J.F. Straker – Goodbye, Aunt Charlotte (1958)

Another ‘village mystery’ with the same,
rather anonymous, policeman, Inspector
Pitt, as in Murder for Miss Emily.

The basic premise of the book is good;
five friends, four young men and one young
woman, who have been playing various practical
jokes in the village, plan to take their jokes one
stage further. When Aunt Charlotte goes to
London they will leave a series of clues suggesting
that something has gone wrong – she has eloped,
been kidnapped etc.. Of course in the event Aunt
Charlotte, who has made enemies of not just these
five characters but their parents as well, is murdered.
(I am sure I have encountered this plot in other
books but cannot immediately bring any to mind
– suggestions from more learned list members?).

The sub-plot concerns the young woman, Elizabeth,
who is Aunt Charlotte’s niece and heiress, and her
romantic choices. Not that this is a romantic sub-plot –
it is tied into the crime. But Straker rather loses his way
and there is too much story and too little detection.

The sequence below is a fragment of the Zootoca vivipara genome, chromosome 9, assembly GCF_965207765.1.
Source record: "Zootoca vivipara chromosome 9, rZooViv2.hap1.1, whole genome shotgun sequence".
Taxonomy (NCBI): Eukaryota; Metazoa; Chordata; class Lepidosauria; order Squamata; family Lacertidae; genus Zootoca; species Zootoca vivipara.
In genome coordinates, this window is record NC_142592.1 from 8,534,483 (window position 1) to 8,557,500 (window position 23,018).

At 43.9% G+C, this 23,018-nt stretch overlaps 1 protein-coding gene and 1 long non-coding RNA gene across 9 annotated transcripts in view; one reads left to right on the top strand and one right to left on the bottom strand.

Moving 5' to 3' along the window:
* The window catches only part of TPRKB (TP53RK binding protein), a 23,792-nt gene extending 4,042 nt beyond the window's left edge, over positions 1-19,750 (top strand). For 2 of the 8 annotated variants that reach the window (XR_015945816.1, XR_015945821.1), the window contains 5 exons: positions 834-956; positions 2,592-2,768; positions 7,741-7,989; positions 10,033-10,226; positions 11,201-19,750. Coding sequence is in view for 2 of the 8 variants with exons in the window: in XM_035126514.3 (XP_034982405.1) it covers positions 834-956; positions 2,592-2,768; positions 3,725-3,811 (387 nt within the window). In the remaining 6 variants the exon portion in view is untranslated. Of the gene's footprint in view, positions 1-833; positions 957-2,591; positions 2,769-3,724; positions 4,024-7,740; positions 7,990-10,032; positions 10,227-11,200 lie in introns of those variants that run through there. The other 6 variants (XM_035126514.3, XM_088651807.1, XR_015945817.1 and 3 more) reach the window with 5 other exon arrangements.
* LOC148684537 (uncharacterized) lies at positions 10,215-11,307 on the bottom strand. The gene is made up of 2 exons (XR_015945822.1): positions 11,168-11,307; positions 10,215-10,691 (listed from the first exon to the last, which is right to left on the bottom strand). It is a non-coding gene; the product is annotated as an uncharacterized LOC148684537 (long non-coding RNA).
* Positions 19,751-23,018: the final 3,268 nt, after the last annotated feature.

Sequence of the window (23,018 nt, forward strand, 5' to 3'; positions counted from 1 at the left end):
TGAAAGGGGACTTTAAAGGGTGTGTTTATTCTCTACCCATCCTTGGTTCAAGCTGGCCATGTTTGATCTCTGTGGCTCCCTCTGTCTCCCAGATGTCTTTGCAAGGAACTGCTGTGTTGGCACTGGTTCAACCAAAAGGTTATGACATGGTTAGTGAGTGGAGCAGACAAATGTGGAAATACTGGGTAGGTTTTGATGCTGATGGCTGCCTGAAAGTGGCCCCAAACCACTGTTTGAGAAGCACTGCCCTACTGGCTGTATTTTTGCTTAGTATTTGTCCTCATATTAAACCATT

As with Murder for Miss Emily there is one interesting
aspect to the book; in this case however Straker does
not develop the theme. The reason why Elizabeth hates
her Aunt is not, as the village supposes, because the Aunt
is cruel, but because the Aunt has a lesbian passion for her.
Not that the word lesbian is used but this is made explicit.
I am interested by this because of the time the book was
written (1958). It strikes me that Straker wanted to write
in the GA tradition, but he also wanted to be ‘modern’
(of course his modernity appears hopelessly outdated
now). I am thinking about other writers who started
at about this time or slightly later like James (1962)
and Rendell (1964). I am not trying to suggest that
Straker belongs in their company in terms of quality!!
He certainly does not. But there is something about
their early work – which works within the tradition and
yet is trying for modernity. And a modernity which
was itself problematic as social upheaval was,
as it were, just around the corner.

(April 2007)